Employers also need to consider if there are any mechanical aids they can put in place. Durabuilt uses a number of mechanical aids including forklifts, overhead cranes, jip cranes, shelf trolleys, pallet jacks, engine hoists and ball tables with rollers.
One particularly interesting mechanical aid is a side cart used for moving the finished products to the shipping area.
“When the product is finished, it naturally becomes heavy… So the side cart means we can tilt those carts so that the leg will come directly beneath the product and we can tilt the product back into the cart so that no lifting is required,” says Christy.
Any posture that deviates significantly from a neutral joint position when tasks are being performed can be considered awkward.
“The more you become deviated from that, it changes mechanics in the body,” says Jack Callaghan, Canada research chair in spine biomechanics and injury prevention at the University of Waterloo in Ontario.
This means frequent twisting and reaching should be avoided.
“One of the big risk factors for shoulder injury is lifting above your shoulder,” he says. “If you can, get that job re-organized so you’re working at shoulder height or below.”
One way to address awkward postures is to make sure work stations are designed properly. Stations should allow workers to:
• handle materials as close to waist height as possible
• begin and end the handling of objects at the same height
• get closer to their work through toe cutouts in the work benches.
The work stations at Durabuilt are ergonomically designed and adjustable to the hip level of employees.
“If a person is short and the table is high, they will have shoulder injuries very frequently. If the table is short and the person is tall and the table is below hip level, there are chances that individual will come across a back injury because he has to bend,” says Christy.
When a worker performs the same motion over and over again, he can be at risk of injury. Workers should use different muscle groups and vary their posture as often as possible.
“The more frequent they have to lift, the more repetitive exposure on the spine and the higher the risk,” says Downey.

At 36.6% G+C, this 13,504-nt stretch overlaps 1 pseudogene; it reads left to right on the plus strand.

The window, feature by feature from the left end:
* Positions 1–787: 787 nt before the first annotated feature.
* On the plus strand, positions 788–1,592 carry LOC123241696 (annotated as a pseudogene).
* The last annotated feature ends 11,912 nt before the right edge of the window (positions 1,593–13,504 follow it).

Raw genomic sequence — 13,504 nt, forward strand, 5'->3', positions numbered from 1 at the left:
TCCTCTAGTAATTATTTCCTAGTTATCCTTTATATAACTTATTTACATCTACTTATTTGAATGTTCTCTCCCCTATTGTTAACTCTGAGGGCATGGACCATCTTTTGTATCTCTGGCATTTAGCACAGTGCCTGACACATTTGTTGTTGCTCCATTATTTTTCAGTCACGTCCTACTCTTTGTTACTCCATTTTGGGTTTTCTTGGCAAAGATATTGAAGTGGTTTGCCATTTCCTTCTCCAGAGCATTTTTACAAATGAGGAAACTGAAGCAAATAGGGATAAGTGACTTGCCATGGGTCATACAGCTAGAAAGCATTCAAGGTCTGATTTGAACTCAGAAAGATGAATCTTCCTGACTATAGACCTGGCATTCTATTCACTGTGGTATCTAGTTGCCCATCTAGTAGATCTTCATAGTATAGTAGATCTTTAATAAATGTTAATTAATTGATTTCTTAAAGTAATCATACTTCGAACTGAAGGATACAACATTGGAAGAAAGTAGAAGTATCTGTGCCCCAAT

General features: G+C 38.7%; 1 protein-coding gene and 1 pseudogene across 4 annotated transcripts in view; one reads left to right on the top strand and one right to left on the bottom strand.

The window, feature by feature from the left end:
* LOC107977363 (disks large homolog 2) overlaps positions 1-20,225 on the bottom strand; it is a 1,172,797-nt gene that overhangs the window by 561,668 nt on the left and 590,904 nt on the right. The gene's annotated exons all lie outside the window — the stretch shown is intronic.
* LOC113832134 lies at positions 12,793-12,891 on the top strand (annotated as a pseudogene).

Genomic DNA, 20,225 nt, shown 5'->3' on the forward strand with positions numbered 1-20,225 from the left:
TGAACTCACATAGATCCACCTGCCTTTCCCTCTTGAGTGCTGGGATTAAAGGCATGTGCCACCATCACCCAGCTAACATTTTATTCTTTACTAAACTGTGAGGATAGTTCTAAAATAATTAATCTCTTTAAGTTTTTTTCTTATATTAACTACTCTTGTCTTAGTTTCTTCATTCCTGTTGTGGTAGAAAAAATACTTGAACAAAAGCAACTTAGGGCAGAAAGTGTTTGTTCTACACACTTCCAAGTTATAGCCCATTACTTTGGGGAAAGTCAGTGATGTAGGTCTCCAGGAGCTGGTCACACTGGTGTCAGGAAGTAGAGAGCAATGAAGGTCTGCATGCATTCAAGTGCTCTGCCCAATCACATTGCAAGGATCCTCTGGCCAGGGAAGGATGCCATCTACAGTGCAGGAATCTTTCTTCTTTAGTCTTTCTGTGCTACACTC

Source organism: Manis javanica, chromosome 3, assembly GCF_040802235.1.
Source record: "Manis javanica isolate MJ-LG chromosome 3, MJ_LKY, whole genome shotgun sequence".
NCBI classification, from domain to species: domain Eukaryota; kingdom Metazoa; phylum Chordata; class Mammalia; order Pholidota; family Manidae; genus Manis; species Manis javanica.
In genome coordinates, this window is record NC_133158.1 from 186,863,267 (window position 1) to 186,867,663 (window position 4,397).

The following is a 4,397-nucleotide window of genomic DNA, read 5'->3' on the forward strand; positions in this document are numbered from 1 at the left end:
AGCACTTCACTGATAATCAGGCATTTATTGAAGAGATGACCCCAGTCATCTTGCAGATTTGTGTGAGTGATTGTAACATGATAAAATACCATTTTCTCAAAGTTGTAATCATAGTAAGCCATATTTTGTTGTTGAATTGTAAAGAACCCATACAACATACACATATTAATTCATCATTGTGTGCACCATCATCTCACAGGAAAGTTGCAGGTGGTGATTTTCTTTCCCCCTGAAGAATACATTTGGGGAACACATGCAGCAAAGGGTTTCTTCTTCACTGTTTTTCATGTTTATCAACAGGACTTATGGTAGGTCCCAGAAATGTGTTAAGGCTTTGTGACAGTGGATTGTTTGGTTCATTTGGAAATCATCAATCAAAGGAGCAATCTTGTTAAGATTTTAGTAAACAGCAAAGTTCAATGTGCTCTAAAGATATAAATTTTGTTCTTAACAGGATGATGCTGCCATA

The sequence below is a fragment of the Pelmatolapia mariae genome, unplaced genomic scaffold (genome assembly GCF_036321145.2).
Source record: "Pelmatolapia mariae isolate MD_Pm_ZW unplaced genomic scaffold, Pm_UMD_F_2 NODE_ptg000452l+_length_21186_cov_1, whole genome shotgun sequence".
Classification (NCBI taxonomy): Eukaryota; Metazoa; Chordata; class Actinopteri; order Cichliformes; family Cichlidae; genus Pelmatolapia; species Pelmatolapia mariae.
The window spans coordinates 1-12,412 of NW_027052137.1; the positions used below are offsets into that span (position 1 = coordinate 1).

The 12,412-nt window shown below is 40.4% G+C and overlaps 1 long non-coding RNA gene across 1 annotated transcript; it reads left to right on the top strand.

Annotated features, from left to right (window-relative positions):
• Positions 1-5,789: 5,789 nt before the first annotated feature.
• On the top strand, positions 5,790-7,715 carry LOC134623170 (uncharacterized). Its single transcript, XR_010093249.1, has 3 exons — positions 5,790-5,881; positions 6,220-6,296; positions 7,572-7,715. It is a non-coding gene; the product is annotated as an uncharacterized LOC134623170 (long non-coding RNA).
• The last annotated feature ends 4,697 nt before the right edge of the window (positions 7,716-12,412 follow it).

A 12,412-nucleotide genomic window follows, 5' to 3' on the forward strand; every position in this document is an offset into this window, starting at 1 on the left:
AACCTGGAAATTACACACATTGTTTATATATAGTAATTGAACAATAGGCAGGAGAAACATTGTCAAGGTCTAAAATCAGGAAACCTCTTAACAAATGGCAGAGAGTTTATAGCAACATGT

One good administrative control for this is job rotation.
At Durabuilt, for example, workers on the glass line have to manually separate and stack the glass after it is cut and tack it into the glass rack for custom windows and doors. Four employees work on this process: three of them do the stacking and one person does data entry, inputting the exact specifications for the window or door.
Data needs to be entered into the machine separately for every batch of glass sheets, so the workers rotate after each batch. They work from 7 a.m. to 3:30 p.m. and rotate their jobs throughout day.
It’s also important to make sure workers get rest in between tasks.
“If you are putting screws into frames, once you’re done that one frame, just do a slight stretching or simply massage your hand with the other hand, so you’re giving a little bit of rest and relaxing the muscles,” says Christy.
This approach is how Durabuilt has almost completely eliminated repetitive strain injuries, he says. The company has not had a single repetitive strain injury reported in the past three years.
Are your workers at risk?
There are a variety of tools available to determine what manual material handling risks your employees face. WorkSafeBC has two calculators for reference. The lift/lower calculator allows the user to input information about the task and it determines if there is a low, moderate or high risk and if controls are necessary. A push/pull/carry calculator estimates the suggested maximum force and weight based on the job and whether the operator is male or female.